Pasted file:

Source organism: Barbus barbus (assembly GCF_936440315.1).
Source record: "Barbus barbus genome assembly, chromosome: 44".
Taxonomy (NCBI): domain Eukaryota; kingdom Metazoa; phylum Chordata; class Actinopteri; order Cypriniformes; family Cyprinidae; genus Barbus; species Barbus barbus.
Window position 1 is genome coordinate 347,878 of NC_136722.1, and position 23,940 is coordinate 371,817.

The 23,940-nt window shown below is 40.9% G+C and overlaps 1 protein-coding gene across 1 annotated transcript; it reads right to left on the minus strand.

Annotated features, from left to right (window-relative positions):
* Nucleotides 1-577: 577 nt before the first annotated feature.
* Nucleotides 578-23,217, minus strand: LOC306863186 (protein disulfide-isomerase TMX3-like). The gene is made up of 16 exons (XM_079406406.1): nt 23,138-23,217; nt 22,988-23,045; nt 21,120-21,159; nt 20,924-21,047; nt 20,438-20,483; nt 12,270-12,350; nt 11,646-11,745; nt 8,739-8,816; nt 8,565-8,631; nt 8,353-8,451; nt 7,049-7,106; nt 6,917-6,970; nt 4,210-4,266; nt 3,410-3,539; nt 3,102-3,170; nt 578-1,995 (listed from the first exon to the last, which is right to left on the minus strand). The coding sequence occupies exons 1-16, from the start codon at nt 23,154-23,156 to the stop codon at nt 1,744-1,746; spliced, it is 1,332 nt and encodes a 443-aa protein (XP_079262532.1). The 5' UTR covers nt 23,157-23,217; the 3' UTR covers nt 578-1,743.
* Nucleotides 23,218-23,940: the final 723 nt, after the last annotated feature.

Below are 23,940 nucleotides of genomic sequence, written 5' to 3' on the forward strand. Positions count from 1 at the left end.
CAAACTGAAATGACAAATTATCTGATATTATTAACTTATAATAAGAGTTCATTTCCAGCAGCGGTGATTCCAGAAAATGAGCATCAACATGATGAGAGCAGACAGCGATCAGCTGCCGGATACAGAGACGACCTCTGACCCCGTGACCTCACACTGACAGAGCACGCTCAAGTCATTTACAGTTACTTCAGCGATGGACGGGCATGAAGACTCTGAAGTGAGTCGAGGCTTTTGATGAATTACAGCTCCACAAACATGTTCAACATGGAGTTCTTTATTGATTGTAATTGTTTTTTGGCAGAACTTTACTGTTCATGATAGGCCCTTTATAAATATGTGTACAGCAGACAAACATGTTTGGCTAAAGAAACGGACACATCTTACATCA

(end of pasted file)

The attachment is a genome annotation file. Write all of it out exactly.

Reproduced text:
Source organism: Barbus barbus (assembly GCF_936440315.1).
Source record: "Barbus barbus genome assembly, chromosome: 44".
Taxonomy (NCBI): domain Eukaryota; kingdom Metazoa; phylum Chordata; class Actinopteri; order Cypriniformes; family Cyprinidae; genus Barbus; species Barbus barbus.
Window position 1 is genome coordinate 347,878 of NC_136722.1, and position 23,940 is coordinate 371,817.

The 23,940-nt window shown below is 40.9% G+C and overlaps 1 protein-coding gene across 1 annotated transcript; it reads right to left on the minus strand.

Annotated features, from left to right (window-relative positions):
* Nucleotides 1-577: 577 nt before the first annotated feature.
* Nucleotides 578-23,217, minus strand: LOC306863186 (protein disulfide-isomerase TMX3-like). The gene is made up of 16 exons (XM_079406406.1): nt 23,138-23,217; nt 22,988-23,045; nt 21,120-21,159; nt 20,924-21,047; nt 20,438-20,483; nt 12,270-12,350; nt 11,646-11,745; nt 8,739-8,816; nt 8,565-8,631; nt 8,353-8,451; nt 7,049-7,106; nt 6,917-6,970; nt 4,210-4,266; nt 3,410-3,539; nt 3,102-3,170; nt 578-1,995 (listed from the first exon to the last, which is right to left on the minus strand). The coding sequence occupies exons 1-16, from the start codon at nt 23,154-23,156 to the stop codon at nt 1,744-1,746; spliced, it is 1,332 nt and encodes a 443-aa protein (XP_079262532.1). The 5' UTR covers nt 23,157-23,217; the 3' UTR covers nt 578-1,743.
* Nucleotides 23,218-23,940: the final 723 nt, after the last annotated feature.

Below are 23,940 nucleotides of genomic sequence, written 5' to 3' on the forward strand. Positions count from 1 at the left end.
CAAACTGAAATGACAAATTATCTGATATTATTAACTTATAATAAGAGTTCATTTCCAGCAGCGGTGATTCCAGAAAATGAGCATCAACATGATGAGAGCAGACAGCGATCAGCTGCCGGATACAGAGACGACCTCTGACCCCGTGACCTCACACTGACAGAGCACGCTCAAGTCATTTACAGTTACTTCAGCGATGGACGGGCATGAAGACTCTGAAGTGAGTCGAGGCTTTTGATGAATTACAGCTCCACAAACATGTTCAACATGGAGTTCTTTATTGATTGTAATTGTTTTTTGGCAGAACTTTACTGTTCATGATAGGCCCTTTATAAATATGTGTACAGCAGACAAACATGTTTGGCTAAAGAAACGGACACATCTTACATCA